It’s Safer Sleep week. This is a campaign organised by a charity called the Lullaby Trust to raise awareness of Sudden Infant Death Syndrome (SIDS), the support available to families affected by it and, crucially, how to take steps to avoid it.
I was honoured to be approached by the Lullaby Trust and help it raise awareness of the campaign. It was, however, not a straightforward request as my family has been touched by SIDS.
My sister and her family lost a child to SIDS in 2006. I wish to draw special attention to the choice of words I used in that last sentence; “and her family.”
Something I would stress, is that when an infant passes away it has a devastating effect on the extended family. That’s a sentiment I suspect anyone affected by SIDS would probably agree with. In my experience it’s completely different to when someone in their seventies or eighties comes to the end of their life.
Before I could write this blog post, I had to check my sister, Mirjam (pronounced Miriam) was happy for me to do so. Her response was unequivocal; people need to know about this condition so scream from the roof tops.
This isn’t my story, Mirjam’s story or anyone else’s. It is the story of my niece, Lola Delalande.
Lola was born in February 2006 in New York City. It wasn’t the easiest delivery, but otherwise everything was straightforward.
She was born to my sister Mirjam and her husband Eric. They already had the one son, Bastian, and he was delighted to have a young sister. Everything progressed well in the first few months and Lola had no obvious health problems.
One June evening, Mirjam and Eric were visiting friends. Lola was asleep in a neighbouring room. Somebody went to check on her and noticed she wasn’t breathing.
Eric picked up his daughter and ran to the closest hospital. This is where Lola’s story takes an unusual turn. The medical team were able to revive her and she was placed on life support, but tests revealed there was no brain activity. Nothing further could be done, the support was removed and nature took its course.
Arrangements were made for a memorial service and I flew out to the States to attend. With close friends and family, I attended the chapel of rest. It was the one and only time I saw my niece. At rest she looked peaceful and beautiful. Even so, I won’t pretend it was an easy experience.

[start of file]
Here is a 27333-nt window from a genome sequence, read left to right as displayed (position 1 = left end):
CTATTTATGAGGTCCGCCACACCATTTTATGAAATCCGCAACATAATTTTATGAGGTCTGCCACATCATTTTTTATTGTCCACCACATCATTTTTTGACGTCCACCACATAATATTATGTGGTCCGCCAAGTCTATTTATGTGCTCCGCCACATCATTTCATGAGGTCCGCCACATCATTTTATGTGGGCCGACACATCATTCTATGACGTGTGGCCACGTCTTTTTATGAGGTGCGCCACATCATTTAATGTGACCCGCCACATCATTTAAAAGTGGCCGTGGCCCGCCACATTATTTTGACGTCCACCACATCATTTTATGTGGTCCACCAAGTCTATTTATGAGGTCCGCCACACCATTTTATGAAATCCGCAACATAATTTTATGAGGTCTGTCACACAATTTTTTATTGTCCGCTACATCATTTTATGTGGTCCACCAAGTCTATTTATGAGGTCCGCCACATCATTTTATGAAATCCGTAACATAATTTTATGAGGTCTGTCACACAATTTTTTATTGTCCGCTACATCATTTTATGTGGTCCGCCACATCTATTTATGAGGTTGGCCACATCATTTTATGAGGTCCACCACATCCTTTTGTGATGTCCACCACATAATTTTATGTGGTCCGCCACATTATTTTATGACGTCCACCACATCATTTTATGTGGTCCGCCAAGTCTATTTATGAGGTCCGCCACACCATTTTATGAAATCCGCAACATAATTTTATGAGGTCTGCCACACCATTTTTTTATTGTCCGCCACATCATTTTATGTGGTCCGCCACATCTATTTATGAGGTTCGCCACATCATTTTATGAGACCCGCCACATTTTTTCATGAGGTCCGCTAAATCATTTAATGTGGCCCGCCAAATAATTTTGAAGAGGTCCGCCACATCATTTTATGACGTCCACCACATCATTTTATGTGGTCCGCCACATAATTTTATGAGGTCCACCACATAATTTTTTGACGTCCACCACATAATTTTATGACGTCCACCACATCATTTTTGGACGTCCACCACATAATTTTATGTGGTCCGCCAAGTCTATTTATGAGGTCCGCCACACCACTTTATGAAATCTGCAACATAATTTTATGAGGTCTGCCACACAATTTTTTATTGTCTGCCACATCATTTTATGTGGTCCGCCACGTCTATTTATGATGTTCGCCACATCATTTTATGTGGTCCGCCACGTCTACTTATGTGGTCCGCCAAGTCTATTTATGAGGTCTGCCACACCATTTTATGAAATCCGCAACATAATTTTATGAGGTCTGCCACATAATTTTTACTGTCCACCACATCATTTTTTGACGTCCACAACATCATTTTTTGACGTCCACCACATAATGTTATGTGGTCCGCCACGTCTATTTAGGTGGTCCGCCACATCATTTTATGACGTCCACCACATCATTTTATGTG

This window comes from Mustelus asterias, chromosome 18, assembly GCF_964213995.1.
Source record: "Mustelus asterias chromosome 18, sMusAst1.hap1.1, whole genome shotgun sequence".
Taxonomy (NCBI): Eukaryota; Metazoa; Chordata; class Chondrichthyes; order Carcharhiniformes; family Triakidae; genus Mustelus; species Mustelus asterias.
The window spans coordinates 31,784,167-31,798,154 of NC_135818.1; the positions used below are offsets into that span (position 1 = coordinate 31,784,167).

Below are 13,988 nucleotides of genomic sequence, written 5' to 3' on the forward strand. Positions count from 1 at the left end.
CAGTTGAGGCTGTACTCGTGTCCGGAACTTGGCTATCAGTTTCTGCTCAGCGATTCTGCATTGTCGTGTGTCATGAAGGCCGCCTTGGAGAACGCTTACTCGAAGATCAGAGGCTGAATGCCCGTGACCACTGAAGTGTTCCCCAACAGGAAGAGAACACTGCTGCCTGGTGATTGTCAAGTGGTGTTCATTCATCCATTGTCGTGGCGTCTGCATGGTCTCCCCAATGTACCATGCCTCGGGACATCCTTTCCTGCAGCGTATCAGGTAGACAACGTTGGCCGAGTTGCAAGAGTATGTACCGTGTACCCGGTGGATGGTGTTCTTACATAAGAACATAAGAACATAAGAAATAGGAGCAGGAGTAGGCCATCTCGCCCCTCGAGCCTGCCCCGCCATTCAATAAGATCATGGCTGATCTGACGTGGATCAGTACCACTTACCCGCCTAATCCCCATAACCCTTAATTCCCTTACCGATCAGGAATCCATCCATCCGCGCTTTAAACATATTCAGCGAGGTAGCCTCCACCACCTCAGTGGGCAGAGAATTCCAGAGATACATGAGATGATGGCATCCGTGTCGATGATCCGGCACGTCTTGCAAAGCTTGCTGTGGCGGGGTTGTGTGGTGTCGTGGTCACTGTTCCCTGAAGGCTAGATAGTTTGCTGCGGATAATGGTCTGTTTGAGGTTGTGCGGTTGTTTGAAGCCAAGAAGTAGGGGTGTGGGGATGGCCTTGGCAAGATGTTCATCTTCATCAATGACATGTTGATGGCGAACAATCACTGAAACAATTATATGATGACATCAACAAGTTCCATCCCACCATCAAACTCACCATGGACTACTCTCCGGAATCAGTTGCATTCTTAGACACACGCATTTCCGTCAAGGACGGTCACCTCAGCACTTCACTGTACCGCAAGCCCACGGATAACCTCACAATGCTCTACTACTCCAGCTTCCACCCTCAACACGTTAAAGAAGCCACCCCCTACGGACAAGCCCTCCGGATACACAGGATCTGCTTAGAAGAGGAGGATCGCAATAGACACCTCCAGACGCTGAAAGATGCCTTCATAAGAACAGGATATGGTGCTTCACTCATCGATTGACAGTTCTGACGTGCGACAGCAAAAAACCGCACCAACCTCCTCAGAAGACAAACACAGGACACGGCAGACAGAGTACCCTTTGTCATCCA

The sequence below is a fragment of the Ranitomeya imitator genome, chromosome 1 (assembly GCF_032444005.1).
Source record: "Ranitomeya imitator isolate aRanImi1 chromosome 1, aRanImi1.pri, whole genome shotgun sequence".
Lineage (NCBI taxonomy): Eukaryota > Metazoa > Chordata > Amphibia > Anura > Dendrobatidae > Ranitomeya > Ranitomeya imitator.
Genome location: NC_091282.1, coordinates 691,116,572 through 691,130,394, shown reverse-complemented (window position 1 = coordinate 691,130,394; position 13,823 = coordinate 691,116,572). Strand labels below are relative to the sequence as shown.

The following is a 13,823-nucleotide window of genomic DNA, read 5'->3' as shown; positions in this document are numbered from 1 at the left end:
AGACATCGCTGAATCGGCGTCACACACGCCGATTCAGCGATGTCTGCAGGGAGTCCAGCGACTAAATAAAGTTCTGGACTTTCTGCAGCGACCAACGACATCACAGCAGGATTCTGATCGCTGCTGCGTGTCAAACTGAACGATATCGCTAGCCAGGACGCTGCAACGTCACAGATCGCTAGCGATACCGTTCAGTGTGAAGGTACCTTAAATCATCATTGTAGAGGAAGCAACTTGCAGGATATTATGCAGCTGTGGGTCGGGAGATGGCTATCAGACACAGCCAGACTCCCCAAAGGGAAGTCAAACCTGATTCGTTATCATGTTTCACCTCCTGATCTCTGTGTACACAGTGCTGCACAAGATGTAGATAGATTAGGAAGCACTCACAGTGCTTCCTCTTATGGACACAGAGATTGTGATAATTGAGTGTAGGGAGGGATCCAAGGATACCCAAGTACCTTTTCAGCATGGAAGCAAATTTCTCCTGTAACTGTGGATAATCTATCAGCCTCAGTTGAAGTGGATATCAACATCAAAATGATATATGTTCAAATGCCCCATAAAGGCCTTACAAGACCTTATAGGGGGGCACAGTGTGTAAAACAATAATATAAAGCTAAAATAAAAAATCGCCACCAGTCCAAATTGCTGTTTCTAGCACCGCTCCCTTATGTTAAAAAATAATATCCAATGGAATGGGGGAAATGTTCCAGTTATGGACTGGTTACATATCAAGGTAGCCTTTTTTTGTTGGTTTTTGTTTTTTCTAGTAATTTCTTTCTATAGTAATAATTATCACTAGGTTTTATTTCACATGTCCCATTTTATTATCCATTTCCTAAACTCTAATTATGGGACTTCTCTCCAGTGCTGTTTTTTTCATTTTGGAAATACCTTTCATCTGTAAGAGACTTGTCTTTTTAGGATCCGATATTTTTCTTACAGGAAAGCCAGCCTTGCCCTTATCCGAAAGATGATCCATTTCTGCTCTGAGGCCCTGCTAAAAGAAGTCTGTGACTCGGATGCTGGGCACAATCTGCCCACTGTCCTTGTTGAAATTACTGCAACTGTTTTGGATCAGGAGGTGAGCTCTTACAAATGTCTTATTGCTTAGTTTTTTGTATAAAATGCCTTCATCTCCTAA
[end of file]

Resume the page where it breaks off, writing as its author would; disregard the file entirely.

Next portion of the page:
My sister has never got over the loss. I know I’ll cause no offence by saying that. I just don’t think you can get over such a thing. It also hit my brother in law very hard.
My nephew received counselling for a year afterwards. On one occasion I recall being outside with him at night time and he pointed up to the North Star. He told me that’s where his sister was, always in the sky.
Mirjam says she and her immediate family were surrounded by great people who provided moral and financial support. This was necessary as neither she nor her husband were in a state to work full time for quite a while. Unlike Batsian, Mirjam and her husband never received counselling. With hindsight this is something she feels they should have done.
When I became a father, I made sure we closely followed the advice about avoiding SIDS. I probably would have done anyway, but what happened with Lola had a huge impact on me and I made sure we stuck to the advice very, very closely.
So what is the advice the Lullaby Trust wishes to pass on? The main points are as follows:
- Always placing your baby on their back to sleep
- Keeping your baby smoke free during and after pregnancy
- Breastfeeding (if you can)
- Placing the baby in a separate cot or Moses basket in the same room as you for the first 6 months and
- Using a firm, flat, waterproof mattress in good condition
There are things to avoid as well:
- Never sleep on a sofa or armchair with your baby
- Don’t sleep in the same bed as your baby – especially if you smoke, drink or take drugs
- Avoid letting your baby get too hot and
- Don’t cover your baby’s face or head whilst sleeping.
If you want to know more, please visit the Lullaby Trust’s website by clicking on this link.
As for Lola, no cause for her death was ever identified. I regularly think about her and I know she has a special place in the memories of all her family.
If you are the mum or dad of a new born, please do follow the above advice. I just hope that by opening up in this way, more people can be encouraged to take these very simple steps and reduce the likelihood of experiencing SIDS. Simply knowing that one person has been encouraged to follow the Lullaby Trust’s advice is enough for me.
Lola Delalande Feb – June 2006.